Articles Posted in Education Law

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Mother contends that Utica Schools (UCS) violated the Individuals with Disabilities Education Act (IDEA), 20 U.S.C. 1400 because the Individualized Educational Plan (IEP) for her son, Dylan did provide him with a Free Appropriate Public Education (FAPE). Dylan suffers from Autism, Attention Deficit Hyperactivity Disorder, Tourette’s Disorder, and symptoms of Obsessive-Compulsive Disorder. During the 2012–2013 school year, Dylan was 18 years old and in his fifth year of high school. Dylan's IEP provided that Dylan’s IEP team would implement and document a trial of “assistive technology” and that his curriculum would be evenly split between special education and general education classes. The “Post-Secondary Vision and Transition Activities” section listed several activities in which Dylan was interested that could lead to employment but did not list any next steps or resources. UCS placed Dylan in Community Based Inclusion (CBI) for two periods of his school day. CBI covers “daily living skills, employability training, recreation[,] leisure, [and] personal social skills.” Dylan was enrolled in three special education classes and one general education class, so the CBI placement was inconsistent with his IEP. After mother objected, UCS provided Dylan with instruction in the office, apart from other students. By June 2013, the school had reevaluated Dylan and developed a new IEP, which was amended several times. Mother voluntarily withdrew Dylan from UCS and enrolled him in private school. She filed an administrative complaint with the Michigan Department of Education. The Sixth Circuit affirmed summary judgment, noting that the district acknowledged denying Dylan a FAPE. UCS was ordered to pay for 1,200 hours of tutoring and one year of transition planning as compensatory education and to pay $210,654.65 in attorney fees and costs. View "Somberg v. Utica Community Schools" on Justia Law

Posted in: Education Law

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In 1984, a Tennessee jury convicted Zagorski of two first-degree murders and sentenced him to death. The Tennessee Supreme Court affirmed the convictions and sentence; state courts denied post-conviction relief. Zagorski sought federal habeas corpus relief, alleging that his trial counsel was ineffective for failing to investigate an alternative suspect, that the court erred by improperly instructing the jury on the meaning of mitigating circumstances, and that the jury could not constitutionally impose the death penalty because prosecutors originally offered a plea deal for two life sentences. Finding all three arguments procedurally defaulted, the district court denied relief, the Sixth Circuit affirmed, and the Supreme Court denied certiorari. The Supreme Court subsequently decided "Martinez," permitting ineffective assistance of counsel at initial-review collateral proceedings to establish cause for a prisoner’s procedural default of an ineffective assistance claim at trial. Zagorski sought post-judgment relief under FRCP 60(b)(6), which grants courts equitable power to vacate judgments “to achieve substantial justice” in the most “unusual and extreme situations.” The Sixth Circuit affirmed the denial of relief, “giving due deference to the district court’s discretion in balancing the equities” and noting that, given the overwhelming evidence, a more thorough investigation of another suspect would not have reasonably been likely to affect the outcome. View "Zagorski v. Mays" on Justia Law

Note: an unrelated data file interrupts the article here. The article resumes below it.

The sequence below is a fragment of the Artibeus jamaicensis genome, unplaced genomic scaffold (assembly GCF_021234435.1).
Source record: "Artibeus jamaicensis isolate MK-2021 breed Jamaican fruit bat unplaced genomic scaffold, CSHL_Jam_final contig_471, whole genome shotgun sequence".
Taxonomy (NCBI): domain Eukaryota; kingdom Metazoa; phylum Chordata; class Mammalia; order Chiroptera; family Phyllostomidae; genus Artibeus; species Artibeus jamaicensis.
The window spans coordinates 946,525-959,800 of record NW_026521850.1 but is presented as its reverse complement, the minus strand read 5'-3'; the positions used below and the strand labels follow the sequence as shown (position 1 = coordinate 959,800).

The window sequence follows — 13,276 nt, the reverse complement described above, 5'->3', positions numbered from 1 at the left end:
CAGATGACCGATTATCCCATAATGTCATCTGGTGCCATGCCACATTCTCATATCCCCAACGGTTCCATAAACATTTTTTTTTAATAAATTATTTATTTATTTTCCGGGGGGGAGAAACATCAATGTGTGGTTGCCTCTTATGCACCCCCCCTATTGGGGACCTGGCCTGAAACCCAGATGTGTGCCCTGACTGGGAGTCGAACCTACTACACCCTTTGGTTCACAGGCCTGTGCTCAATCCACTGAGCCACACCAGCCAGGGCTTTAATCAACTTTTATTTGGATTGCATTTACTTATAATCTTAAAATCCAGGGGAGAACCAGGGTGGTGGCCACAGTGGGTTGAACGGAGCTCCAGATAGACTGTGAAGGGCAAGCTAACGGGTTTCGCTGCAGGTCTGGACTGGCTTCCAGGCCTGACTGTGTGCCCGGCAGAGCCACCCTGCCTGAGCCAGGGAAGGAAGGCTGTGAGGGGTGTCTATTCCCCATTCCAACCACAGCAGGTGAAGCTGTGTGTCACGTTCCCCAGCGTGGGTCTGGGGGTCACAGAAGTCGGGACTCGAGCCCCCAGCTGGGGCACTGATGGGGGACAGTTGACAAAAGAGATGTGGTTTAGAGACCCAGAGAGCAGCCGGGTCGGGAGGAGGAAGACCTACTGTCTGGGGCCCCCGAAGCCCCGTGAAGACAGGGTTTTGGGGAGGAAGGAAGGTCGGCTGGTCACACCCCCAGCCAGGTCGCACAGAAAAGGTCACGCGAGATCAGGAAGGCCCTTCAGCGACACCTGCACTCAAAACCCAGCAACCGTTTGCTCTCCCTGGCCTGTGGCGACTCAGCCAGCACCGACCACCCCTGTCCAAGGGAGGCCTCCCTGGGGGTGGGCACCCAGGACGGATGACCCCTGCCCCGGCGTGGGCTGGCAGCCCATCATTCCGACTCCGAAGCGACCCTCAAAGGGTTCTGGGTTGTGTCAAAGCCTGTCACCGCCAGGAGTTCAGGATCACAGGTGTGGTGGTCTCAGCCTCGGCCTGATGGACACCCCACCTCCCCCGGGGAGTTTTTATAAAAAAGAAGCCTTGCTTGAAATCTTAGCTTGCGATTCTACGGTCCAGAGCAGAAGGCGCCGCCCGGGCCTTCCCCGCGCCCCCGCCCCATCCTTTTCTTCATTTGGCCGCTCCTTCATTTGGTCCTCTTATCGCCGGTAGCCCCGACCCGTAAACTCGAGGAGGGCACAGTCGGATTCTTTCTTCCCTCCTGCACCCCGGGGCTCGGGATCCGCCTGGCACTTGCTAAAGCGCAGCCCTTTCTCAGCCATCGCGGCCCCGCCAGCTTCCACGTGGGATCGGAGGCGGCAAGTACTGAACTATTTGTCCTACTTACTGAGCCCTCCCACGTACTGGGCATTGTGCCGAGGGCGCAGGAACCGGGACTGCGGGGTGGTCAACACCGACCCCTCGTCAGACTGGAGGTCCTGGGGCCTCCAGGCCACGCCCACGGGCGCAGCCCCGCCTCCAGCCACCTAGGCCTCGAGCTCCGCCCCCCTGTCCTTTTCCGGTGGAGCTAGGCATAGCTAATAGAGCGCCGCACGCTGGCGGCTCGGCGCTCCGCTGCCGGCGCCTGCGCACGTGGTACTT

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During her freshman and his junior year at the University of Michigan, John and Jane met at a fraternity party, drank, danced, and eventually had sex. Two days later, Roe filed a sexual misconduct complaint, claiming that she was too drunk to consent. For three months, the school’s investigator collected evidence and interviewed John, Jane, and 23 others. John stated that Jane did not appear drunk, that she was an active participant in their sexual encounter, and that he had no reason to believe that his sexual advances were unwelcome. Jane claimed that she was drunk and told Doe “no sex” before she “flopped” onto his bed. Almost all of the male witnesses corroborated John’s story; all of the female witnesses corroborated Jane’s. The investigator concluded that the evidence supporting a finding of sexual misconduct was not more convincing than the evidence offered in opposition and recommended closing the case. The Appeals Board held closed sessions (without considering new evidence or interviewing any students), and reversed, finding Jane’s narrative “more credible” and her witnesses more persuasive. Facing possible expulsion, John agreed to withdraw from the university, 13.5 credits short of graduating. The Sixth Circuit reversed the dismissal of John’s suit against the University. If a public university has to choose between competing narratives to resolve a case, it must give the accused student an opportunity to cross-examine the accuser and adverse witnesses in the presence of a neutral fact-finder. View "Doe v. Baum" on Justia Law